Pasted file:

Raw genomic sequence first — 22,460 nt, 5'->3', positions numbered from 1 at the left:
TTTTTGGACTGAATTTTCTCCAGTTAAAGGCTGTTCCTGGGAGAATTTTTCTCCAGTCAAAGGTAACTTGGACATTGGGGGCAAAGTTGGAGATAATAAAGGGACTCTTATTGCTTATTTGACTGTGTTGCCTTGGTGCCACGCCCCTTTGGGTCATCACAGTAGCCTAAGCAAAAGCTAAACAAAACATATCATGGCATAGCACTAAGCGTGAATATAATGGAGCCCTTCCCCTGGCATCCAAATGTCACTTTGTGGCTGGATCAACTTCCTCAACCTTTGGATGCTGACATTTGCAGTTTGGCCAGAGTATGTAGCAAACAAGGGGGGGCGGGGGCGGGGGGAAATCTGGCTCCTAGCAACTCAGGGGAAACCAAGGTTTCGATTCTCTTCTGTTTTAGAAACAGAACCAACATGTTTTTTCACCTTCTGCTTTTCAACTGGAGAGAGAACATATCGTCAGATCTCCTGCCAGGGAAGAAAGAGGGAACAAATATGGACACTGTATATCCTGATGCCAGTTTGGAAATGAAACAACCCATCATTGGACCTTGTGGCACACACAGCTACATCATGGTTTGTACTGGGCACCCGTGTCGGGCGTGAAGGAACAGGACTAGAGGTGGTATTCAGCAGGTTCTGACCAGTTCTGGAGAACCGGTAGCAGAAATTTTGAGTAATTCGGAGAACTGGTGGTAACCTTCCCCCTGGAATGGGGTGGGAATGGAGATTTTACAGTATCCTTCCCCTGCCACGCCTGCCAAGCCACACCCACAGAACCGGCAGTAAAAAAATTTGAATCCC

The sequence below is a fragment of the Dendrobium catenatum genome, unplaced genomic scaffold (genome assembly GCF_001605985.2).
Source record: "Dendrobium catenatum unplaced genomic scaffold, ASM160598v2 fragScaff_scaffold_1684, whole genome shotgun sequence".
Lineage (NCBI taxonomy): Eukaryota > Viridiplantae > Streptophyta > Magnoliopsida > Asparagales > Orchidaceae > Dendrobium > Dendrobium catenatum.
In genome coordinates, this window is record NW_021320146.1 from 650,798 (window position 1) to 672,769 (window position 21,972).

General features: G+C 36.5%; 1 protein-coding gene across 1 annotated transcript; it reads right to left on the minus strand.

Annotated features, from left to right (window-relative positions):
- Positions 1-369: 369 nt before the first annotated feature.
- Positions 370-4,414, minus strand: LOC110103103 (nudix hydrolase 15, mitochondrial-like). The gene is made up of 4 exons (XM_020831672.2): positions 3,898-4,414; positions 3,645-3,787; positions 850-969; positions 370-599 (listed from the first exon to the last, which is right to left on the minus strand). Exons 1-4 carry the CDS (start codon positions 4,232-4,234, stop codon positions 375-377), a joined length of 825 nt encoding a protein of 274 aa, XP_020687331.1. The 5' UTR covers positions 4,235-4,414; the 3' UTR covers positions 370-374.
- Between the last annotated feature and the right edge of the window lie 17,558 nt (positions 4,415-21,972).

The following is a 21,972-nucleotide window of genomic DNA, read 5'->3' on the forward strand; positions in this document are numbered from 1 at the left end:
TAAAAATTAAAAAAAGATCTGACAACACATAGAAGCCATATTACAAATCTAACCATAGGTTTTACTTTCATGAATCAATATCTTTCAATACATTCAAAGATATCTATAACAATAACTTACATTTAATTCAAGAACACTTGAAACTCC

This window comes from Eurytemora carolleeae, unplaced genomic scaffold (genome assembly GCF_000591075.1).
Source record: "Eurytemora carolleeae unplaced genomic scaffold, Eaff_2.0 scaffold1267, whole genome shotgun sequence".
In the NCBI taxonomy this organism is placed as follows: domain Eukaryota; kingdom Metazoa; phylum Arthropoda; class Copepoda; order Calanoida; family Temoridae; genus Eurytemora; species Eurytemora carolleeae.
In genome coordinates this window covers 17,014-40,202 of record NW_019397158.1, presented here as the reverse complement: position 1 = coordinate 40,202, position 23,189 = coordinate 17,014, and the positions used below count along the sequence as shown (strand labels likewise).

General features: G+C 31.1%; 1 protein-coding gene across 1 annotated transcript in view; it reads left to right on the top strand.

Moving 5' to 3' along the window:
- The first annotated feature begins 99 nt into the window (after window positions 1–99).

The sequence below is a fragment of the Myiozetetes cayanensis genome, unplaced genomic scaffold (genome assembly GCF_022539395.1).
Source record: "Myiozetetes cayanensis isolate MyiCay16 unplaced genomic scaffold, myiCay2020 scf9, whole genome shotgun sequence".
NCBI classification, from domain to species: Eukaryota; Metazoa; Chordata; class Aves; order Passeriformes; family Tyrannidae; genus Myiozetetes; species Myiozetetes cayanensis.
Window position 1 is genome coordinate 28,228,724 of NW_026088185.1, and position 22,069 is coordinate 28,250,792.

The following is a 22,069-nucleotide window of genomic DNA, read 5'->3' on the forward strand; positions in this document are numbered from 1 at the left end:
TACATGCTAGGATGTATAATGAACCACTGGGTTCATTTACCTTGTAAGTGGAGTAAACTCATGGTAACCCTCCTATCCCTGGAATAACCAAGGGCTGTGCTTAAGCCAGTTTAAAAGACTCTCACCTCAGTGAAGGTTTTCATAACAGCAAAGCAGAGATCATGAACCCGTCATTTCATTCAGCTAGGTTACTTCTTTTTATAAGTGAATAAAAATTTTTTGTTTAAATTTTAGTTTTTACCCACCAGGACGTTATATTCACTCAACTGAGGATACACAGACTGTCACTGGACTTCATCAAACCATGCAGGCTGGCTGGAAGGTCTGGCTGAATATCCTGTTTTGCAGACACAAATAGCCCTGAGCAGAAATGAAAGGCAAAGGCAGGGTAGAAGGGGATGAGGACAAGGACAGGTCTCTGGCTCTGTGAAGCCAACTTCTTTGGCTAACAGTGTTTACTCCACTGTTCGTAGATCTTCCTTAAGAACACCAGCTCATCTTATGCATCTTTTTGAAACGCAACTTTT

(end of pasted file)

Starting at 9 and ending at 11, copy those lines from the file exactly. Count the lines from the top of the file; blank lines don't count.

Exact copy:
- Positions 1-369: 369 nt before the first annotated feature.
- Positions 370-4,414, minus strand: LOC110103103 (nudix hydrolase 15, mitochondrial-like). The gene is made up of 4 exons (XM_020831672.2): positions 3,898-4,414; positions 3,645-3,787; positions 850-969; positions 370-599 (listed from the first exon to the last, which is right to left on the minus strand). Exons 1-4 carry the CDS (start codon positions 4,232-4,234, stop codon positions 375-377), a joined length of 825 nt encoding a protein of 274 aa, XP_020687331.1. The 5' UTR covers positions 4,235-4,414; the 3' UTR covers positions 370-374.
- Between the last annotated feature and the right edge of the window lie 17,558 nt (positions 4,415-21,972).